However, with a 1.4 liter turbocharged 4-cylinder making 160-hp and 170-lb-ft of torque, this little Italian will do 60 mph in 6.8 seconds while still making 28/32 mpg. Granted, this 0-60 time is about half a second slower than a Mini Cooper S, but the Abarth will run the quarter mile in 15.3 seconds at 89.8 mph, which is a full second faster than the Cooper. A 90.6 inch wheelbase and a curb weight of only 2564 lbs can guarantee that this car will be a dream to throw around the corners. And, to top it all off, Fiat has fitted the Abarth with an active locking differential that minimizes torque steer, the kryptonite of all performance front-drives.
Bold styling coupled with high output and a low sticker price make this piccolo Italiano the ideal inner-city driver’s car, and considering that I am, in fact, an inner-city driver, that’s hard to argue with.
Fiat 500 Abarth Front
3. 2014 Mini Cooper S Paceman
This car makes zero sense. And I love it. Mini has extended it’s line of “niche-splitting” but seemingly pointless creations with the new Paceman, which is essentially a 2-door version of the Countryman with a sloped roof and uglier taillights that somehow work stylistically. This car embodies everything I love about quirky vehicles, and none of the things I can do away with, solely for the fact that it is polarizing, but not off-putting.
Everything about the interior styling is classic Mini: the speedometer is mounted around the infotainment system right in the middle of the dash, the row of switches under the climate control toggle driving settings, and everything is circular. Thankfully, though, Mini has finally mounted the window switches on the doors (why it took them so long beats me). This significantly reduces the risk of knocking your Dunkin’ Donuts coffee into your passenger’s lap while trying to open the window, much to their delight.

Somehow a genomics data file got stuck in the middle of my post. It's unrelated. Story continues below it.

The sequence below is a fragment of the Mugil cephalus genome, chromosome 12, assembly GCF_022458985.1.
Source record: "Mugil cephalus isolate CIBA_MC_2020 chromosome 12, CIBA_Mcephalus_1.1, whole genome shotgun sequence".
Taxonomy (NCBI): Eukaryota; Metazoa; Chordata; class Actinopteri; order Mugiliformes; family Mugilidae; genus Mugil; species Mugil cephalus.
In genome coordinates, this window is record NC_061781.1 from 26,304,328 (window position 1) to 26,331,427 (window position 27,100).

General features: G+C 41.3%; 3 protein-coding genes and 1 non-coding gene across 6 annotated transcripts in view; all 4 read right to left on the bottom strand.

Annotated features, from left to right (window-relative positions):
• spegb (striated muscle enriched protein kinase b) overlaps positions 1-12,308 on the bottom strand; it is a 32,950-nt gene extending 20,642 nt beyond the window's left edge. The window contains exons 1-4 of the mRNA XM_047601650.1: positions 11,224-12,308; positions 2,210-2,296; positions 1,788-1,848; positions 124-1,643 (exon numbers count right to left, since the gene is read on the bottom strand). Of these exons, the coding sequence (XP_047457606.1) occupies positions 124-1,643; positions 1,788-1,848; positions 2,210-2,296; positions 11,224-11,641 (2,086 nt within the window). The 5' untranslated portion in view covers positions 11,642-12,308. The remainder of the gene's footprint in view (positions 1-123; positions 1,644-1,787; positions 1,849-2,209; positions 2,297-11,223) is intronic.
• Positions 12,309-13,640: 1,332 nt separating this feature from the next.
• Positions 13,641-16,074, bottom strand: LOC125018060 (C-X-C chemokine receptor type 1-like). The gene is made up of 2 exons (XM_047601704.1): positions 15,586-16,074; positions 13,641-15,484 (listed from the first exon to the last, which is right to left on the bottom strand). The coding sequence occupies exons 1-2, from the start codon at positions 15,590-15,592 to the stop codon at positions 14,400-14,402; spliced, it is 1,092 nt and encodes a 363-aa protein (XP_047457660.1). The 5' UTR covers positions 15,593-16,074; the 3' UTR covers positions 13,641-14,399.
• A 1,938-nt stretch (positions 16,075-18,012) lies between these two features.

As for the exterior styling, it seems that Mini has made a poor(er) man’s Range Rover Evoque. It retains the same Mini charm we have come to know and love, with the only diversion from the norm being the horizontally-oriented taillights, which marks the first time since Mini’s rebirth that they have gone with this layout. Interestingly, in the style of Porsche and Land Rover, Mini has also fitted the Paceman with a large badge that spans the width of the rear hatch. Naturally, this badge reads “PACEMAN,” instead of something more fitting like “NOT AN EVOQUE WE PROMISE.” Lord knows that if I ever own one, the first thing I’ll do is remove the “E” to make “PAC MAN,” but that’s just me.